Being accused of a sex offense is
Few things in this world are scarier than being accused of a sex offense. Merely being accused is enough to end your career, and lose your family and friends. No other accusation quite carries the stigma that the accusation of a sex offense does. A sex offense is taken very seriously by law enforcement. They use some very underhanded strategies in the name of locking up anyone they suspect is guilty of a sex offense.
Some suspects are innocent.
The fact of the matter is, many people accused of a sex offense are not guilty at all. These types of accusations come up most often in the context of a messy divorce. A bitter spouse who knows the power of this accusation, will throw it out in hopes of getting a better settlement in her (or sometimes his) divorce case. If you are threatened with an accusation, watch out for the following things that are almost guaranteed to happen.
The Confrontation Call
One of the most useful tools that law enforcement uses in sex offense cases is the ‘confrontation call.’ A confrontation call is a call that a complaining witness makes to the suspect. The complaining witness confronts the suspect about the allegations.
Suspects will say whatever it takes to calm the
comlaining witness down.
The problems with these calls are that the suspect believes the call is private, and the witness is making very scary accusations. The suspect knows that if this complaining witness goes to law enforcement, it could end his life, even if he is not ultimately convicted, or even charged.
The police are listening to the call.
Consequently the suspect will make concessions, and at a minimum apologize in hopes of changing the complaining witness’s mind. What the suspect doesn’t know is that the witness already went to law enforcement. Law enforcement is recording the conversation, and coaching the witness on what to say. Even a vague apology during one of these conversations will cause you a lot of problems in your case. It could be interpreted as a confession, even if you didn’t really confess to anything.
The police will the call the suspect.
After the confrontation call, and right before law enforcement concludes its investigation, they will make their own call to the suspect. They will ask the suspect questions on the phone, or have him come into the police station to discuss the case. They will pose it to the suspect that they want to get his side of the story. If the suspect doesn’t speak with them, they will only have one side of the story. They will say that if the suspect doesn’t speak to them they will have no choice but to turn the file over to the prosecutor with only one side to the story.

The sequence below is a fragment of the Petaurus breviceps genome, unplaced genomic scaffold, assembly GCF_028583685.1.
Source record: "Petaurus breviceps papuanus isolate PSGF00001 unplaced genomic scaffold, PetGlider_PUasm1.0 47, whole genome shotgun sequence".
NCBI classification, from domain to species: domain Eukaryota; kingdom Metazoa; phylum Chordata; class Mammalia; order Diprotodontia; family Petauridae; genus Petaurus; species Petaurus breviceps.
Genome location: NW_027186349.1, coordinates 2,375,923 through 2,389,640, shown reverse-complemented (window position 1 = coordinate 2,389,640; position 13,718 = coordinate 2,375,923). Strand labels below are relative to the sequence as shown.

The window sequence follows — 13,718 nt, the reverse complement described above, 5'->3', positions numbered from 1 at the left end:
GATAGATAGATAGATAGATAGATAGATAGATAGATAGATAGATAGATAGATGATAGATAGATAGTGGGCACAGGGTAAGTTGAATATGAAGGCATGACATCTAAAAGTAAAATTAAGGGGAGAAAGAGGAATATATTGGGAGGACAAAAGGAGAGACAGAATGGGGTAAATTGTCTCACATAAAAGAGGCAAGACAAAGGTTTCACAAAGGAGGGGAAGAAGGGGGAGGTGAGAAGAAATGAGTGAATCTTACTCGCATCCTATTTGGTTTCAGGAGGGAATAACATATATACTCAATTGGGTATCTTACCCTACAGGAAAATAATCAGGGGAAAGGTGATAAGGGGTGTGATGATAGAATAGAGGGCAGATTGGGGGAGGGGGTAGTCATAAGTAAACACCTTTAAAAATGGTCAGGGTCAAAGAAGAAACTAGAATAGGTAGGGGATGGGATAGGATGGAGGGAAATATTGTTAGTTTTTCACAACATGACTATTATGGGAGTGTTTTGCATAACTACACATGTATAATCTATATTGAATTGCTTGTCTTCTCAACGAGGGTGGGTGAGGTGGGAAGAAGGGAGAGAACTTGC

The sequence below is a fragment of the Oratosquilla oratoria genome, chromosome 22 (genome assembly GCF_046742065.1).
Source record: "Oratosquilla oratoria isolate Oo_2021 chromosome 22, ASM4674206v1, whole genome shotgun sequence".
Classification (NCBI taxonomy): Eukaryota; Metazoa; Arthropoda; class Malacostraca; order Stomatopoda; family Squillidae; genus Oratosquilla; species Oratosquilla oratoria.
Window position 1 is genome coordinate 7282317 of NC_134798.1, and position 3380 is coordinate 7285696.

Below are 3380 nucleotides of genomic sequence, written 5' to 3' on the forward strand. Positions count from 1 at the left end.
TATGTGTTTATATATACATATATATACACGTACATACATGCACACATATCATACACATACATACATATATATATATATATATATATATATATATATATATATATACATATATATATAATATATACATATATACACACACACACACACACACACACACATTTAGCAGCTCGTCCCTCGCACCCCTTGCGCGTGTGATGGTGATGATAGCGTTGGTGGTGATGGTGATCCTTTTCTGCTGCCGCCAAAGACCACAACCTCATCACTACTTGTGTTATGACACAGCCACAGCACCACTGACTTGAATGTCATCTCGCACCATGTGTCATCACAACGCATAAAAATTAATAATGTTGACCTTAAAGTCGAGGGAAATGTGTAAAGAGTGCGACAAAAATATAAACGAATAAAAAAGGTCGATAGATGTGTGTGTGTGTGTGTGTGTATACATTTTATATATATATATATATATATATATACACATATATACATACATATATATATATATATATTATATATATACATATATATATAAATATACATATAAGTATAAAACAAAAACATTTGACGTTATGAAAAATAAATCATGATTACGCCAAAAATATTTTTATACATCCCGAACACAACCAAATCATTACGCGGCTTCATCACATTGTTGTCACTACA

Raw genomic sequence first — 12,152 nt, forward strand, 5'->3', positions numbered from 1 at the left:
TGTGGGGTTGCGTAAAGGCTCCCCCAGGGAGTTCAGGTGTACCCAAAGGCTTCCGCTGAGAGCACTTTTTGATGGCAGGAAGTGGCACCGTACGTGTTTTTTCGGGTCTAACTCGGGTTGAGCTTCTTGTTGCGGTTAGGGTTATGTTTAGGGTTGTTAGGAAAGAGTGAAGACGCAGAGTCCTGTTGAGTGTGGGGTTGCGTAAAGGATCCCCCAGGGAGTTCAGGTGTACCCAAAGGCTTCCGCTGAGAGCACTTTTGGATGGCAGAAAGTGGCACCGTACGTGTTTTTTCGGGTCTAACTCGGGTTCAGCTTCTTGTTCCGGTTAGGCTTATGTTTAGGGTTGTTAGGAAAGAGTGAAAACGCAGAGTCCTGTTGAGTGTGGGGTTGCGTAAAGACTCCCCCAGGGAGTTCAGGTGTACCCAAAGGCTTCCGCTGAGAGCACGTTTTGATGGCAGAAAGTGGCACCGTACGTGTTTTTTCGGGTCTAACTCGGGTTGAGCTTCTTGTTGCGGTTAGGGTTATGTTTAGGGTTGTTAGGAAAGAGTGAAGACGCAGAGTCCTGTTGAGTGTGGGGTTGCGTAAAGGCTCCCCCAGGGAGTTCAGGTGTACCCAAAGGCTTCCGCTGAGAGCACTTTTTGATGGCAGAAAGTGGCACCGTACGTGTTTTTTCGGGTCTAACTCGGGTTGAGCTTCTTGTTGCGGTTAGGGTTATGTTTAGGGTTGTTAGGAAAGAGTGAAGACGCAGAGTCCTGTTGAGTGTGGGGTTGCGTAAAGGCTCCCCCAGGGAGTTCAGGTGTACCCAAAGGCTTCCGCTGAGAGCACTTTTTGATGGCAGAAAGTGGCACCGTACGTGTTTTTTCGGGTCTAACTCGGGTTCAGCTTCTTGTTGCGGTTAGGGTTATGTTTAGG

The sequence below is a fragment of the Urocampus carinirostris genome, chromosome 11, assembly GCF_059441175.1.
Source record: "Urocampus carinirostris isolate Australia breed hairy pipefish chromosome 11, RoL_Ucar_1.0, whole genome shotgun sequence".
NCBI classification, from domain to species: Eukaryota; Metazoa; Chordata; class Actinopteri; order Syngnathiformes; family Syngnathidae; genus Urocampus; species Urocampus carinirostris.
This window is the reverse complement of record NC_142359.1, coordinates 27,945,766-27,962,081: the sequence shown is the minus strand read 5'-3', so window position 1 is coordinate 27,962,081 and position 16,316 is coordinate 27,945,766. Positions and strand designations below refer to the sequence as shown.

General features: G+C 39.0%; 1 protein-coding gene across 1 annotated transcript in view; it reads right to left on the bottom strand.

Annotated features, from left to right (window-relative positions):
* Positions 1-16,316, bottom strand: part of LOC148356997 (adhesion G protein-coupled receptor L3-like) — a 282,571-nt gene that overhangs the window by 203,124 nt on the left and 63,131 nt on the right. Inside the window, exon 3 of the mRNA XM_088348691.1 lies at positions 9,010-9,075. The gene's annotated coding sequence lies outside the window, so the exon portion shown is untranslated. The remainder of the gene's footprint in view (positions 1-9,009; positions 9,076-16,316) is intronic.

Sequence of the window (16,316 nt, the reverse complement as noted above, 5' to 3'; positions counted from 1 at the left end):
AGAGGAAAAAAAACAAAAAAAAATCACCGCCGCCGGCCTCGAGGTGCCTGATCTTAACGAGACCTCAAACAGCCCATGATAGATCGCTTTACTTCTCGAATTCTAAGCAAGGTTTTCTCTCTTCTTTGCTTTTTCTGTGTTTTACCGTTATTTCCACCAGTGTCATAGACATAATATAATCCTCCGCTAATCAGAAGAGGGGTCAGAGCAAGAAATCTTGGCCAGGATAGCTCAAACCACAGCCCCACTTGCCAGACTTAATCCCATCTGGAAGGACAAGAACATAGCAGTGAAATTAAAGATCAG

Complaining witnesses are assisted by the police to tell a consistent story.
After the suspect agrees to sit down with the police, the interrogation is next. They will not be friendly to the suspect. They will treat the complaining witness with velvet gloves, and any inconsistencies in her statement are glossed over. Even worse, the police may attempt to help the witness rectify any discrepancies.
Police browbeat suspects.
The suspect gets the complete opposite treatment during a police interrogation. The police will not gloss over inconsistencies; they will try to twist the suspect’s words. Law enforcement will make it sound like discrepancies exist with the suspect’s testimony where there are none. Even if the suspect is smart, and avoids making any statement’s that the state can use against him, they will find a way to use his words against him in other ways.
No benefit to speak to the police.
There is just no benefit to anyone speaking to the police when accused of a sex offense. If they have a weak case, avoid making it a stronger case by talking to them. If it is a strong case, then speaking to them will not stop them from charging you.
One of the last tools the police use is an offer to perform a polygraph, also known as a lie detector test. The polygraph is not intended to benefit the suspect. It is merely an opportunity for the police to browbeat the suspect, and to tear him down psychologically when he ‘fails’ the polygraph. Polygraphs are based on junk science. Even the American Psychological Association says so.
inadmissable at trial.
Courts will not allow either party to present polygraph results at trial. However, the courts will let the State use the statements made by the suspect during the polygraph in the trial. The only time a polygraph can be useful is when your attorney negotiates a deal with the State to agree to take the polygraph in exchange for dismissal or other concessions in the event you pass the polygraph. But make no mistake, this is only an agreement the prosecutor grants, not the police. Do not let them trick you into taking the polygraph by promising better results for you. They cannot guarantee that.
Call an Attorney!
If you are accused of a sex offense, you need to immediately call an attorney. That attorney will advise you to remain silent. When the witness, or anyone else calls you to talk to you about the case, get off the call. Do not discuss anything with them. If the police call you, tell them that you are exercising your right to remain silent, and will not speak with them. And do not, under any circumstances, agree to take a polygraph, unless your attorney tells you to.